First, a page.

This event featured Wommack, Republican U.S. Reps. Doug Lamborn and Lauren Boebert (who has, just this week, been identified as a liaison with the organizers of the January 6 assault on the US Capitol); evangelist Mario Murillo, Pastor Duane Sheriff, Christian Right activist Bishop E.W. Jackson and Coalition executive director, Richard Harris. (Videos of their presentations are available here.)

About a thousand attendees, including many students, participated in training workshops on such Christian Right priorities as “reaching ethnic communities” (which has been a key part of the strategy of the Christian Right and the GOP for more than a decade, including in 2020); how to start a Culture Impact Team (church-based political committees of the Family Research Council and its state affiliates); and “election integrity,” based on the conspiracist notion that there’s widespread election fraud. (For those more professionally inclined, they recommend an online course produced by former Rep. Bill Redmond (R-NM), a former top official of Citizen Link, now called the Family Policy Alliance).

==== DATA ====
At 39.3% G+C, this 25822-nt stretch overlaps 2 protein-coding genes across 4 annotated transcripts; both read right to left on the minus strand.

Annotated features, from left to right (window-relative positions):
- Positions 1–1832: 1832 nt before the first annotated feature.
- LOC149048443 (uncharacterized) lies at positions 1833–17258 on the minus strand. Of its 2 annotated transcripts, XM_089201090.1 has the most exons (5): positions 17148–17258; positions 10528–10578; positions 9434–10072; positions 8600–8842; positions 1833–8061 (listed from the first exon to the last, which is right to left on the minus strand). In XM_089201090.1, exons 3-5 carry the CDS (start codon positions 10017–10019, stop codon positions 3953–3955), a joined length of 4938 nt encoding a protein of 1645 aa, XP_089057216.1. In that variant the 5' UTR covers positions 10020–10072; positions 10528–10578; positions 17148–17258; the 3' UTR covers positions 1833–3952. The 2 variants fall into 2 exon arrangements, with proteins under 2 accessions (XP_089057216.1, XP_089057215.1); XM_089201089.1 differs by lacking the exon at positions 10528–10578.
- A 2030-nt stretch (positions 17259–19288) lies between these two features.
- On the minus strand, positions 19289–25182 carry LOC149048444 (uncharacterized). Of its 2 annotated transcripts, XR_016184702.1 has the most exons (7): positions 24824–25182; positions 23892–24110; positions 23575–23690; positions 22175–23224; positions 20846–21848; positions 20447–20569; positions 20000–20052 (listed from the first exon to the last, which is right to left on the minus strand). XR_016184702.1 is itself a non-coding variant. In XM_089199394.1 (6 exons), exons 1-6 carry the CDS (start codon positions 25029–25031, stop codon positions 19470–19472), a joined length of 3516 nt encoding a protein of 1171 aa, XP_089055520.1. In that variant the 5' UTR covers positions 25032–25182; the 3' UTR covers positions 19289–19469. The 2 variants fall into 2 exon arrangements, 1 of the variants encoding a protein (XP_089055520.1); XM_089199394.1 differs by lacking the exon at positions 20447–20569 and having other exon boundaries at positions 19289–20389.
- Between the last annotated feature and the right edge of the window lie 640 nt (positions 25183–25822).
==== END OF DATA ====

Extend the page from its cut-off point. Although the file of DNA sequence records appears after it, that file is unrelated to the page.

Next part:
One session featured Jeff Johnston, a culture and policy analyst at the Colorado Springs-based Focus on the Family, whose presentation was titled, “LGBT Agenda in the Public Schools, and What We Can Do About It.”

Other featured speakers included Debbie Chaves, the executive director of Colorado Family Action (the state affiliate of the Family Policy Alliance), and Zooming in from Texas, were David and Tim Barton of Wallbuilders. Richard Harris explained that what they’re doing at the Truth and Liberty Coalition is developing “a farm team, if you will. It begins at the local level with city involvement, with school board involvement, maybe county involvement and then the state legislature from there.”  

Wommack sees it as part of a Third Great Awakening that’s already underway. But it will be a battle.

“What we see happening in our schools today is no accident,” Harris declared. “This is a result of, literally, over a hundred years of planning, and activism and organization by ungodly people. And if I could just be frank, it’s by atheists, and communists, and secular humanists. OK? I’m just going to call a spade a spade here.”

Tim Barton emphasized that, as important as national politics is, 

“There’s churches in every community. If every church said, ‘we will take over our community,’ all of a sudden, every community is taken care of. And all of a sudden what was a national issue has just been solved, because we solved it locally.” 

Of course, the school board elections of 2021 are just the beginning. At least, that’s the plan.